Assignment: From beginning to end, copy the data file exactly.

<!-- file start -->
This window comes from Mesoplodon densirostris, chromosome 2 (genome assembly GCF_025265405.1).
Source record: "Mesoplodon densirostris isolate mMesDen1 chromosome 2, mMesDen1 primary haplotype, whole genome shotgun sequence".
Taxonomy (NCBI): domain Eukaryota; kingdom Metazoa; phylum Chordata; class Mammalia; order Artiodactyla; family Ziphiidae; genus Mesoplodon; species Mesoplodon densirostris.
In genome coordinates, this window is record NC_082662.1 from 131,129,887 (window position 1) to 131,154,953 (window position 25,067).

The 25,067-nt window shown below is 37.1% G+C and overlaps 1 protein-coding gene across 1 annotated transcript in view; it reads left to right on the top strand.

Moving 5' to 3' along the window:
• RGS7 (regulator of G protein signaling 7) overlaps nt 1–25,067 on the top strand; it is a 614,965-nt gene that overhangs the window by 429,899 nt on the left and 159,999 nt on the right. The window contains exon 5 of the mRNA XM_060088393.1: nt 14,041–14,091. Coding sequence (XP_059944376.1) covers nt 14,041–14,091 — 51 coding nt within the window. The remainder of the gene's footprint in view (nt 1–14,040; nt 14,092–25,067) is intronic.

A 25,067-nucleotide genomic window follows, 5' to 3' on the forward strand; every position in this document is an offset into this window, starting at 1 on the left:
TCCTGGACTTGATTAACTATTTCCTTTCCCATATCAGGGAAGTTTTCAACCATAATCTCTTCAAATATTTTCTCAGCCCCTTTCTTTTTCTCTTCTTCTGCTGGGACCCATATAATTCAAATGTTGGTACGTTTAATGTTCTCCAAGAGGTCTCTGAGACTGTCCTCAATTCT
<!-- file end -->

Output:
This window comes from Mesoplodon densirostris, chromosome 2 (genome assembly GCF_025265405.1).
Source record: "Mesoplodon densirostris isolate mMesDen1 chromosome 2, mMesDen1 primary haplotype, whole genome shotgun sequence".
Taxonomy (NCBI): domain Eukaryota; kingdom Metazoa; phylum Chordata; class Mammalia; order Artiodactyla; family Ziphiidae; genus Mesoplodon; species Mesoplodon densirostris.
In genome coordinates, this window is record NC_082662.1 from 131,129,887 (window position 1) to 131,154,953 (window position 25,067).

The 25,067-nt window shown below is 37.1% G+C and overlaps 1 protein-coding gene across 1 annotated transcript in view; it reads left to right on the top strand.

Moving 5' to 3' along the window:
• RGS7 (regulator of G protein signaling 7) overlaps nt 1–25,067 on the top strand; it is a 614,965-nt gene that overhangs the window by 429,899 nt on the left and 159,999 nt on the right. The window contains exon 5 of the mRNA XM_060088393.1: nt 14,041–14,091. Coding sequence (XP_059944376.1) covers nt 14,041–14,091 — 51 coding nt within the window. The remainder of the gene's footprint in view (nt 1–14,040; nt 14,092–25,067) is intronic.

A 25,067-nucleotide genomic window follows, 5' to 3' on the forward strand; every position in this document is an offset into this window, starting at 1 on the left:
TCCTGGACTTGATTAACTATTTCCTTTCCCATATCAGGGAAGTTTTCAACCATAATCTCTTCAAATATTTTCTCAGCCCCTTTCTTTTTCTCTTCTTCTGCTGGGACCCATATAATTCAAATGTTGGTACGTTTAATGTTCTCCAAGAGGTCTCTGAGACTGTCCTCAATTCT